Flagstaff has had its share of opera houses, movie theaters, dance halls and other entertainment venues through the years, but only one has stood the test of time and endures as an icon of Flagstaff ’s vibrant downtown landscape. Located on the site of a former chicken yard, the Orpheum Theatre’s presence—one might say its personality—is one that triggers even the casual visitor to utter, “If only these walls could talk.” For a century, it has been a center for the performing and cinematic arts in Flagstaff.
Our Founder, John Weatherford
The Orpheum traces its history back to Flagstaff pioneer and community builder John Weatherford. After Weatherford opened his hotel at the corner of Aspen Avenue and Leroux Street on January 1, 1900, he soon looked to make use of the empty lot to the west. Responding to his customers’ yearning for fresh eggs, he erected an eight-foot-high fence around the lot and ran a chicken farm. According to Flagstaff historian Joe Meehan, this venture was short-lived, “Weatherford found out you had to heat chickens in the winter, and so he had a sale on chicken dinners and that was the end of the chicken yard.”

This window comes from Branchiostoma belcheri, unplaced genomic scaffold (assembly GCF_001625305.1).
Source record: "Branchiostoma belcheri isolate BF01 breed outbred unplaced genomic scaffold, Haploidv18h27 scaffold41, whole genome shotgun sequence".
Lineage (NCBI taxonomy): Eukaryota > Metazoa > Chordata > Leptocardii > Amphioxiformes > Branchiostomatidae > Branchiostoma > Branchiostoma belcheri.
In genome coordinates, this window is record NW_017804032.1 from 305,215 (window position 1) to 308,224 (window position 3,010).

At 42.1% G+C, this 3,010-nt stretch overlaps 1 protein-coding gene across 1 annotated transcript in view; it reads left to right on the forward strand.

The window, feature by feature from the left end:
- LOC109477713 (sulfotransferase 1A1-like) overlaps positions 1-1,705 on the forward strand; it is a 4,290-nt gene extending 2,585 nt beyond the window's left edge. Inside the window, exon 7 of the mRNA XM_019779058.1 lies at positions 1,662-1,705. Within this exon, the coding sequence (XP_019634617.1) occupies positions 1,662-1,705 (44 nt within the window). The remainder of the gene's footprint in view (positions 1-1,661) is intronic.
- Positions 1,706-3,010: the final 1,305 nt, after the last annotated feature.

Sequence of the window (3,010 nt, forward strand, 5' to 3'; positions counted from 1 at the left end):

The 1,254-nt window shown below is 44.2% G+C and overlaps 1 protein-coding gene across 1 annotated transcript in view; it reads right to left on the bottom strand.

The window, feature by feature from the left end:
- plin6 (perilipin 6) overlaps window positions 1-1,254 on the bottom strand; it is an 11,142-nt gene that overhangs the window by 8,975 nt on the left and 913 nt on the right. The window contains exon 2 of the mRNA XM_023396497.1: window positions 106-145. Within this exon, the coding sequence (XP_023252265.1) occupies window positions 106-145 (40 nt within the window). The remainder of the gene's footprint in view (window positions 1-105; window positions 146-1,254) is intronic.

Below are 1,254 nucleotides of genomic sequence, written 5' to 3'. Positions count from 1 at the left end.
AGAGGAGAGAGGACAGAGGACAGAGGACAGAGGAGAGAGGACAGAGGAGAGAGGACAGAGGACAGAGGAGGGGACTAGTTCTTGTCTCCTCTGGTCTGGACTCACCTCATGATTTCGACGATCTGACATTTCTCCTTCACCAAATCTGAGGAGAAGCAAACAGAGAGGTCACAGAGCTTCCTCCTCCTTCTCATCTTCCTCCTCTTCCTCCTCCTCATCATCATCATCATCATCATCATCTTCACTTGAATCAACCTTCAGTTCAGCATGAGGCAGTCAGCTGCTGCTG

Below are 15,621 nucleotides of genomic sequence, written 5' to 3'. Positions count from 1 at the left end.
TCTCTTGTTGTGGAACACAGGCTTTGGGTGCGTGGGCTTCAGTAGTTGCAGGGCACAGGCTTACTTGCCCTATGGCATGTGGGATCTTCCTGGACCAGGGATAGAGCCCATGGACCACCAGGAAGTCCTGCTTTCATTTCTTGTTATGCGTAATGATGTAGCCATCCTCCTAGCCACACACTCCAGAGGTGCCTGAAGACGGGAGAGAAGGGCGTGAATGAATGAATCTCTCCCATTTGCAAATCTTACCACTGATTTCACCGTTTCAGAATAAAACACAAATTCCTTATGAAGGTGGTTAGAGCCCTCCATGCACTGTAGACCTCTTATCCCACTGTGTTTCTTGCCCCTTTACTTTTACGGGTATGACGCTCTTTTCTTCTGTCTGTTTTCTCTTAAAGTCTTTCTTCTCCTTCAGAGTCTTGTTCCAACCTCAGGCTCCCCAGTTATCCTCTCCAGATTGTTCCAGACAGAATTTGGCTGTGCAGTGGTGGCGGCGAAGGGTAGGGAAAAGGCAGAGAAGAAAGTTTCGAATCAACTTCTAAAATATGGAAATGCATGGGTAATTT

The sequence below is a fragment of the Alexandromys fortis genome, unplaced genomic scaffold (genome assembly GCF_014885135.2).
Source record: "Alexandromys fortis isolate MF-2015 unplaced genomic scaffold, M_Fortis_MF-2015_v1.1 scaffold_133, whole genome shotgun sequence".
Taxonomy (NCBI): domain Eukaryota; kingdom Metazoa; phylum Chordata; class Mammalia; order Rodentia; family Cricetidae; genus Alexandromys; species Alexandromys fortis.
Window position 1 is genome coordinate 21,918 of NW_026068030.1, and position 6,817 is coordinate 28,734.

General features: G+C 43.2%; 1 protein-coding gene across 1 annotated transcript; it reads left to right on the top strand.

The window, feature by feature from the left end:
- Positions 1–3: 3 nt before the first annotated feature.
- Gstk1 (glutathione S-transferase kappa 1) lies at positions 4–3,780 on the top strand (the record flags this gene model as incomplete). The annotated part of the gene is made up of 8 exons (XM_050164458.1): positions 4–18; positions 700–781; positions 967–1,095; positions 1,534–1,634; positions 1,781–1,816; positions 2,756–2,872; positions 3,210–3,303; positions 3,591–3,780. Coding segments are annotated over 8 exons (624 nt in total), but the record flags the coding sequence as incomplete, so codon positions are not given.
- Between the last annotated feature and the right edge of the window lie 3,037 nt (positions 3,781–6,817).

A decade later, Weatherford conceived another use for the site, one that would endure much longer than a chicken farm. Movies were becoming wildly popular at the time, and he decided to capitalize on this craze by building Flagstaff’s first dedicated cinema house. Weatherford opened the Majestic Theatre on October 27, 1911, and formed a team that, by 1913, consisted of John Costigan and Lee Smith. Business was good until December 31, 1915, when a heavy storm dumped five feet of snow on Flagstaff and resulted in the collapse of the Majestic and other buildings.
Weatherford planned to rebuild the theatre but Costigan and Smith didn’t want to wait for this to happen. They preferred to keep the operation running, so they rented space in the McMillan Building, which was a block south of Weatherford’s hotel, as a temporary location for the Majestic. They began showing movies just a week after the storm and continued doing so for several weeks. Costigan soon bought out Smith and found a larger, more permanent site: the Babbitts’ old garage, which was located on the present site of Heritage Square. On this site on March 3, 1916, he opened the new Empress Theatre.